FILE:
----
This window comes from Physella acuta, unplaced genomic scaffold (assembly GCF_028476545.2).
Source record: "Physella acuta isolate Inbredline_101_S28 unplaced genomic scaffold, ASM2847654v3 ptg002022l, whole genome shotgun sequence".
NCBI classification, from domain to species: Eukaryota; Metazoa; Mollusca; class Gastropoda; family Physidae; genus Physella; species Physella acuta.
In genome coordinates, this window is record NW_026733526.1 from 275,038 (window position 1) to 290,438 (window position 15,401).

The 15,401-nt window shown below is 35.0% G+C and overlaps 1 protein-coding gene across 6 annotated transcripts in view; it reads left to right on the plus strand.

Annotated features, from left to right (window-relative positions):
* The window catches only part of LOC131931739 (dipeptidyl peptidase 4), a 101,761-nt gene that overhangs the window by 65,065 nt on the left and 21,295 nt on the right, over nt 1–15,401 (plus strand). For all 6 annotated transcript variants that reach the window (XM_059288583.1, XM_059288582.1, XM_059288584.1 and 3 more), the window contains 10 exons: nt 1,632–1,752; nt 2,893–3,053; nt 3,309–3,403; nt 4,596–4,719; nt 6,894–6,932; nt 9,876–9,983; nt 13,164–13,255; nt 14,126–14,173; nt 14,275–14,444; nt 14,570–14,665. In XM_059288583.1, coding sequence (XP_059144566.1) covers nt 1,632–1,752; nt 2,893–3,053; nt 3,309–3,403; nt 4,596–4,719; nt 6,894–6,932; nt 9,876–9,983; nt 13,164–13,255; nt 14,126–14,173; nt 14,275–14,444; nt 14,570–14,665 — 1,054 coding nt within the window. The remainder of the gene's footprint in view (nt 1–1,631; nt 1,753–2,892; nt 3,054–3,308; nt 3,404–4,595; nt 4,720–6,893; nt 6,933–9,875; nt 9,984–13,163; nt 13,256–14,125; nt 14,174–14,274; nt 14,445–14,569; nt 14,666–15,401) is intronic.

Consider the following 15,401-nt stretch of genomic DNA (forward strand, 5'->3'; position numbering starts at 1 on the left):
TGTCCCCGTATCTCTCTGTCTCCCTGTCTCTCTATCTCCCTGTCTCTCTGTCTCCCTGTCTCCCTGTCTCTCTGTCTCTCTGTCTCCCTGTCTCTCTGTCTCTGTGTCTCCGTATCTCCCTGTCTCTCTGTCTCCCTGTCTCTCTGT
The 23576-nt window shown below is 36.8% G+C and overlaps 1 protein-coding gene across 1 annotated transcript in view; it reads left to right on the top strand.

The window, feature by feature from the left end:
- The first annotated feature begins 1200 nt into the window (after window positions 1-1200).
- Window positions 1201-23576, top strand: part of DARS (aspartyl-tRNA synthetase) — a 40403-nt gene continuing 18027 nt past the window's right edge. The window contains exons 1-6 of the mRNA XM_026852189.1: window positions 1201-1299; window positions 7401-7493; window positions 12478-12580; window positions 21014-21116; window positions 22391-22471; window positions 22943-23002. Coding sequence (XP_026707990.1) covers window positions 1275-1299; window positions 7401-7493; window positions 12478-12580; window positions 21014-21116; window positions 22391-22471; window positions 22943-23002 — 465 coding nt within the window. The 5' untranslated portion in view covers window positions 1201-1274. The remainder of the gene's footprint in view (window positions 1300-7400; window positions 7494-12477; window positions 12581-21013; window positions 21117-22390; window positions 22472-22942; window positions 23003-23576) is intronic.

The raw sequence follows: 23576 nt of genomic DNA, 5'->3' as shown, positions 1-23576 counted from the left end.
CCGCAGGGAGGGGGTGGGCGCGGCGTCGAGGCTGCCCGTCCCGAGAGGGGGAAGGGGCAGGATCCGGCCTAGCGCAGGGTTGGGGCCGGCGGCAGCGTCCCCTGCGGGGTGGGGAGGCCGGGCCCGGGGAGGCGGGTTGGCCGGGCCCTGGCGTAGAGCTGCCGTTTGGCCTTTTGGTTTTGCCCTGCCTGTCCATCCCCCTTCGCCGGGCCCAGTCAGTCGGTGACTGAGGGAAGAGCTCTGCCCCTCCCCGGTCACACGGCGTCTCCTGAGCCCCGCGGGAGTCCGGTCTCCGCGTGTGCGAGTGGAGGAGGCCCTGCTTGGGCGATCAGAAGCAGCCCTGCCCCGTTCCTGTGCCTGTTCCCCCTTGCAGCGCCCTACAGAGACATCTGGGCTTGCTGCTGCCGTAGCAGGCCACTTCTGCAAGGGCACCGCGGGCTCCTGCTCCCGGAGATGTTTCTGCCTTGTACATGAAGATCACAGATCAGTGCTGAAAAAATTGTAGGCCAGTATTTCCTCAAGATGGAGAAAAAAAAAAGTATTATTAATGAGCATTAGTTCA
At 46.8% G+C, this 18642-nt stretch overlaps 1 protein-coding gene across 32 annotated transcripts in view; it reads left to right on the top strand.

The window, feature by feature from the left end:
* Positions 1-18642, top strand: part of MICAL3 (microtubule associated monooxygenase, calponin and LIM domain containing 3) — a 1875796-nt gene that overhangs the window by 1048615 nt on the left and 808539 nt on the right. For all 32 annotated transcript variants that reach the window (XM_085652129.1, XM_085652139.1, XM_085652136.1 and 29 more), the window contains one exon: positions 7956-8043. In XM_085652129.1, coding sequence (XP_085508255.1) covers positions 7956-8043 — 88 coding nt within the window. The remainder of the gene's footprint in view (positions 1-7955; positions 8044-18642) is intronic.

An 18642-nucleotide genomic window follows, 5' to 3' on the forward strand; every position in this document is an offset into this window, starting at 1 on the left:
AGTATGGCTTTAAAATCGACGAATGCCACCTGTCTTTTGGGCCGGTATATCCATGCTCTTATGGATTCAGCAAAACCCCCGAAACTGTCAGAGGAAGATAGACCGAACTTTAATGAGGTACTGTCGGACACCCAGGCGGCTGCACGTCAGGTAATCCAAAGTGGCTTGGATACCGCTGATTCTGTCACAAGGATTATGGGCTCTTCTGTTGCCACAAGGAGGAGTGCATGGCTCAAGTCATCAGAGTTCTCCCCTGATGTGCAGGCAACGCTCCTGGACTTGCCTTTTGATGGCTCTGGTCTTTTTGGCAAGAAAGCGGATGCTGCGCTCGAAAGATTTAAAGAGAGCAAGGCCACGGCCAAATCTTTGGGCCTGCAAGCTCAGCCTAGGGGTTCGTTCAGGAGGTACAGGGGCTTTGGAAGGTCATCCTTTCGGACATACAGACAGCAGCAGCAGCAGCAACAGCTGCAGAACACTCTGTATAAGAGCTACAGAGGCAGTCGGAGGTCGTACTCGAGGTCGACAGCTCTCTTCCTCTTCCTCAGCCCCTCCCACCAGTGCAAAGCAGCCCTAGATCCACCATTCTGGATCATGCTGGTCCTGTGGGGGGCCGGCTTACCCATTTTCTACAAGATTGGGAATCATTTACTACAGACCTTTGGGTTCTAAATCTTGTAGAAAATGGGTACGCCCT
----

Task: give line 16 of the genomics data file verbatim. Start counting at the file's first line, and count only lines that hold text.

At 46.8% G+C, this 18642-nt stretch overlaps 1 protein-coding gene across 32 annotated transcripts in view; it reads left to right on the top strand.